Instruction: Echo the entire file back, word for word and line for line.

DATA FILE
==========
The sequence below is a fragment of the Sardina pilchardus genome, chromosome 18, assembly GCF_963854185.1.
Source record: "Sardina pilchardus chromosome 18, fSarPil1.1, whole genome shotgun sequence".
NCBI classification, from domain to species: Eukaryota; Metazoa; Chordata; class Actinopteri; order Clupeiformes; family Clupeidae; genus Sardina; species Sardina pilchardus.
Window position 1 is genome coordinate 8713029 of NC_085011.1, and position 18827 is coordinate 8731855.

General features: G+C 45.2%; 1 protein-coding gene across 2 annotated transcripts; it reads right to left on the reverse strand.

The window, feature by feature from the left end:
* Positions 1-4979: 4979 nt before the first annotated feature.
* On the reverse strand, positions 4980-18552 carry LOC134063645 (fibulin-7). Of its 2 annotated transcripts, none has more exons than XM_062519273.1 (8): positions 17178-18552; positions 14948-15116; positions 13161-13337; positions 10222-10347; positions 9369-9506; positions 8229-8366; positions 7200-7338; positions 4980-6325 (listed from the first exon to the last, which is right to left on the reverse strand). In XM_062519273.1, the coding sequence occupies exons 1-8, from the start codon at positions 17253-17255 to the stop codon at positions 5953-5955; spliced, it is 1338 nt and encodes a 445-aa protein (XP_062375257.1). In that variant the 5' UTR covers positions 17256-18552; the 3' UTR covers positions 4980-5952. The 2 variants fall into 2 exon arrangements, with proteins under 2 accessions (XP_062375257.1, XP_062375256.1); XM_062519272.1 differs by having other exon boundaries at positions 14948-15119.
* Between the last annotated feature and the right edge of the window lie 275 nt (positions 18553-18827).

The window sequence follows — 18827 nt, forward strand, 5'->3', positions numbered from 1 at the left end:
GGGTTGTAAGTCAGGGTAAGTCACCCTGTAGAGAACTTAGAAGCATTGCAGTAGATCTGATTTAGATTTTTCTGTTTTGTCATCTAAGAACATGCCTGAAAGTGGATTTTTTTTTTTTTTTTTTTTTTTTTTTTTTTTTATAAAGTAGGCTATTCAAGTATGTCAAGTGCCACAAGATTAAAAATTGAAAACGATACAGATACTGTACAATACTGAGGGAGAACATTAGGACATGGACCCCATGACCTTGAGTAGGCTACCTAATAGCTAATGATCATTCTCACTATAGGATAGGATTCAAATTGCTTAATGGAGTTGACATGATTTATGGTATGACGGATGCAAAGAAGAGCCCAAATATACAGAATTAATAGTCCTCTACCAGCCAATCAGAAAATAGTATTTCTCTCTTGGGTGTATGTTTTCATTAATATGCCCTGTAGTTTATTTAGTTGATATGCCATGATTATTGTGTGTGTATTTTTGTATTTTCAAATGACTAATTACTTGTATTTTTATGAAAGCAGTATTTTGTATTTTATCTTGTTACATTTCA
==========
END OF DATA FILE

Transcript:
The sequence below is a fragment of the Sardina pilchardus genome, chromosome 18, assembly GCF_963854185.1.
Source record: "Sardina pilchardus chromosome 18, fSarPil1.1, whole genome shotgun sequence".
NCBI classification, from domain to species: Eukaryota; Metazoa; Chordata; class Actinopteri; order Clupeiformes; family Clupeidae; genus Sardina; species Sardina pilchardus.
Window position 1 is genome coordinate 8713029 of NC_085011.1, and position 18827 is coordinate 8731855.

General features: G+C 45.2%; 1 protein-coding gene across 2 annotated transcripts; it reads right to left on the reverse strand.

The window, feature by feature from the left end:
* Positions 1-4979: 4979 nt before the first annotated feature.
* On the reverse strand, positions 4980-18552 carry LOC134063645 (fibulin-7). Of its 2 annotated transcripts, none has more exons than XM_062519273.1 (8): positions 17178-18552; positions 14948-15116; positions 13161-13337; positions 10222-10347; positions 9369-9506; positions 8229-8366; positions 7200-7338; positions 4980-6325 (listed from the first exon to the last, which is right to left on the reverse strand). In XM_062519273.1, the coding sequence occupies exons 1-8, from the start codon at positions 17253-17255 to the stop codon at positions 5953-5955; spliced, it is 1338 nt and encodes a 445-aa protein (XP_062375257.1). In that variant the 5' UTR covers positions 17256-18552; the 3' UTR covers positions 4980-5952. The 2 variants fall into 2 exon arrangements, with proteins under 2 accessions (XP_062375257.1, XP_062375256.1); XM_062519272.1 differs by having other exon boundaries at positions 14948-15119.
* Between the last annotated feature and the right edge of the window lie 275 nt (positions 18553-18827).

The window sequence follows — 18827 nt, forward strand, 5'->3', positions numbered from 1 at the left end:
GGGTTGTAAGTCAGGGTAAGTCACCCTGTAGAGAACTTAGAAGCATTGCAGTAGATCTGATTTAGATTTTTCTGTTTTGTCATCTAAGAACATGCCTGAAAGTGGATTTTTTTTTTTTTTTTTTTTTTTTTTTTTTTTTATAAAGTAGGCTATTCAAGTATGTCAAGTGCCACAAGATTAAAAATTGAAAACGATACAGATACTGTACAATACTGAGGGAGAACATTAGGACATGGACCCCATGACCTTGAGTAGGCTACCTAATAGCTAATGATCATTCTCACTATAGGATAGGATTCAAATTGCTTAATGGAGTTGACATGATTTATGGTATGACGGATGCAAAGAAGAGCCCAAATATACAGAATTAATAGTCCTCTACCAGCCAATCAGAAAATAGTATTTCTCTCTTGGGTGTATGTTTTCATTAATATGCCCTGTAGTTTATTTAGTTGATATGCCATGATTATTGTGTGTGTATTTTTGTATTTTCAAATGACTAATTACTTGTATTTTTATGAAAGCAGTATTTTGTATTTTATCTTGTTACATTTCA